Tooth-colored fillings are the most lifelike material used to fill cavities. Composite fillings can be done in one visit. Once the decay is removed from the tooth, it is filled with this composite material and left to harden immediately afterwards.
Pediatric Crowns (Stainless Steel or White Crowns)
Stainless steel or white zirconium crowns are sometimes recommended for children following a baby root canal or if a back baby tooth suffers from severe trauma or cavities. Because most baby molars do not fall out until the ages of 11-14, these crowns are recommended when traditional fillings are insufficient to protect the tooth from further damage until it falls out on its own. The differences between stainless steel and white crowns are mostly color preference. The pros and cons of each type of crown will be discussed with you to help you make a good decision for your child. We welcome you to call us for your Pediatric Crowns in Phoenix Arizona.
Baby Root Canals (aka Pulpotomy or Pulpectomy)
Root canals involve treating decay within the inside of the tooth. If the inside of the tooth, known as the dental pulp, is damaged it will gradually decay if left within the tooth. The process involves removing the pulp, cleaning out the root canals, and packing the canals with material that will help restore the tooth until it is time for it to exfoliate (or fall out on its own naturally).
A dental extraction is the removal of extremely decayed or broken teeth. To perform an extraction, the area is anesthetized to minimize discomfort and the tooth is then rocked back and forth until it is removed from its socket.
Extractions are commonly performed on pediatric patients to address tooth decay or orthodontic problems. Simple extractions are relatively easy to perform and can be done within the comfort of Dr. Garrett’s office. If the dentist feels that the extraction is more complex, your child may be referred to an oral surgeon.
To help make the procedure as comfortable as possible for your child, we recommend the inhalation of nitrous oxide (laughing gas) and a local anesthetic. In most cases, your child will not require stitches following the procedure. Pay close attention to your child to ensure that he or she doesn’t bite the lip or the tongue while these areas are numbed by the anesthetic. If the child is bleeding excessively at home after the procedure, have him or her bite down hard on a piece of cotton gauze for 30 minutes. You can also try a wet tea bag. Your child should bite on it gently to avoid bursting the bag. The tannic acid in the tea will stop the bleeding within 15 minutes. Don’t allow your child to put fingers in the mouth after the treatment.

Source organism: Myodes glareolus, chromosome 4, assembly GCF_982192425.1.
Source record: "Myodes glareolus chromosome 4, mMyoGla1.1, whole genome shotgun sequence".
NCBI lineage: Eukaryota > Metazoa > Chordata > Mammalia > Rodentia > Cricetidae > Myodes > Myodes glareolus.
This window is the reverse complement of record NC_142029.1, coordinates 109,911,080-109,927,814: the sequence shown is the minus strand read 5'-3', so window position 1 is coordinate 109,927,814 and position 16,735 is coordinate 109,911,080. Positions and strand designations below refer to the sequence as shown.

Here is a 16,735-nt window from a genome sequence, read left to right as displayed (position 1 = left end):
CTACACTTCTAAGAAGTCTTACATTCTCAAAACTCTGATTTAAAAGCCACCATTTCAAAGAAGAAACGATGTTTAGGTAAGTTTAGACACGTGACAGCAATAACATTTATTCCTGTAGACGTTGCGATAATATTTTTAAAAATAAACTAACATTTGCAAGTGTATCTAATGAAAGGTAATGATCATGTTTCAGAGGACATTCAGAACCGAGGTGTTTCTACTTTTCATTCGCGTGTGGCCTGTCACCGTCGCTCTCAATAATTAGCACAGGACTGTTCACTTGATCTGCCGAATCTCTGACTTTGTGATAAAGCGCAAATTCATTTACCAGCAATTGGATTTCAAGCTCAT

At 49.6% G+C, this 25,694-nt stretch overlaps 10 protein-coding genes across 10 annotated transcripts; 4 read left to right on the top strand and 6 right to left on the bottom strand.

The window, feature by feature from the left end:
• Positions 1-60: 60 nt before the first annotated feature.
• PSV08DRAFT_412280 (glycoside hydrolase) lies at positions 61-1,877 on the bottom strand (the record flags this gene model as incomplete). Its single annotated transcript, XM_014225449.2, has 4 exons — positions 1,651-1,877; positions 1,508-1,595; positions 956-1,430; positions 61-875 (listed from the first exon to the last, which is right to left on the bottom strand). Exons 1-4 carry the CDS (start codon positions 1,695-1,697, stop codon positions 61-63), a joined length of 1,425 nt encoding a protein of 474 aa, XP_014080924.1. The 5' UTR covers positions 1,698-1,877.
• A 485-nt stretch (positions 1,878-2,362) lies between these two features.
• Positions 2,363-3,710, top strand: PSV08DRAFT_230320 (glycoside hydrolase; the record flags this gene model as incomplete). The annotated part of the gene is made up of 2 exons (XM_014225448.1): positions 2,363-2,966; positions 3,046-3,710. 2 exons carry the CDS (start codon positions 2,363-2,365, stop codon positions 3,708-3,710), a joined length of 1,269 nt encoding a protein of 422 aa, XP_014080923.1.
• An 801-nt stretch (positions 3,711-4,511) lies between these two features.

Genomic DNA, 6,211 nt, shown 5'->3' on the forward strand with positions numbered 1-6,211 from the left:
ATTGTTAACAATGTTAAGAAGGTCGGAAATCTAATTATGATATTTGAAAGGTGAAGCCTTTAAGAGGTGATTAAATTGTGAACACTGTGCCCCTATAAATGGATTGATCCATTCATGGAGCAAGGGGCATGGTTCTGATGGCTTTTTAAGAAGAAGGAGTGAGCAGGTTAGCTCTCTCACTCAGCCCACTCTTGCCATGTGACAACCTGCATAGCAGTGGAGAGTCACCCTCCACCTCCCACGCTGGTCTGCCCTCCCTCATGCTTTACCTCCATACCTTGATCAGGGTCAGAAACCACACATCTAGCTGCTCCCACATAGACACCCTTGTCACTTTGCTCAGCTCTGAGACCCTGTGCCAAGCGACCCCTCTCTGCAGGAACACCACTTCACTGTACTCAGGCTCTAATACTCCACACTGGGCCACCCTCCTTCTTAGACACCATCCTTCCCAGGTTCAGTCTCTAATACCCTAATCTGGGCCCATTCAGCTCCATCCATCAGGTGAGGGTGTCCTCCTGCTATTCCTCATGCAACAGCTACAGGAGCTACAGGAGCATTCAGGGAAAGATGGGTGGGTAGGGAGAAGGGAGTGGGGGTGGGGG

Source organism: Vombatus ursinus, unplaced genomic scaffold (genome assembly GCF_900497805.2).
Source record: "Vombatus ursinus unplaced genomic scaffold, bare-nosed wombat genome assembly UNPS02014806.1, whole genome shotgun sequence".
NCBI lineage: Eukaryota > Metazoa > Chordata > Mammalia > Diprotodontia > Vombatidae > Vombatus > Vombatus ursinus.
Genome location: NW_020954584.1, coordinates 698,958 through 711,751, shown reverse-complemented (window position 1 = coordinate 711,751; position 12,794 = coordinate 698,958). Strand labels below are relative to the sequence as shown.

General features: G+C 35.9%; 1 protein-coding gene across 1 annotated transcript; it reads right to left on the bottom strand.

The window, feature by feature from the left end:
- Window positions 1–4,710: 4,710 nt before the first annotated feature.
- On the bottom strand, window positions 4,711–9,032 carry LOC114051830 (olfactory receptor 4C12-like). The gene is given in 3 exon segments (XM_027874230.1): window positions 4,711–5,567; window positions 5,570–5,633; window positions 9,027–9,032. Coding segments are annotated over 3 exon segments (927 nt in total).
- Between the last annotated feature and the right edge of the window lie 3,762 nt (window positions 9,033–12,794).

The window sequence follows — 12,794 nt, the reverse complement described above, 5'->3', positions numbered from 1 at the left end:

As soon as the child’s mouth is no longer numb, he or she may begin eating soft foods. Be sure to avoid acidic foods such as spaghetti sauce and lemonade. Straws are not permitted for the first 48 hours following an extraction. Tooth brushing should be done as usual with special care taken around the extraction site.
Make sure that your child avoids strenuous activity following the extraction, as this can increase or prolong bleeding. Twenty-four hours after the extraction, begin rinses with a salt-water solution. You can make your own salt water by combining one teaspoon of salt in eight ounces of warm water. Give your child Tylenol or Motrin to keep the pain under control. If at any time you have concerns about bleeding or pain, please contact us immediately.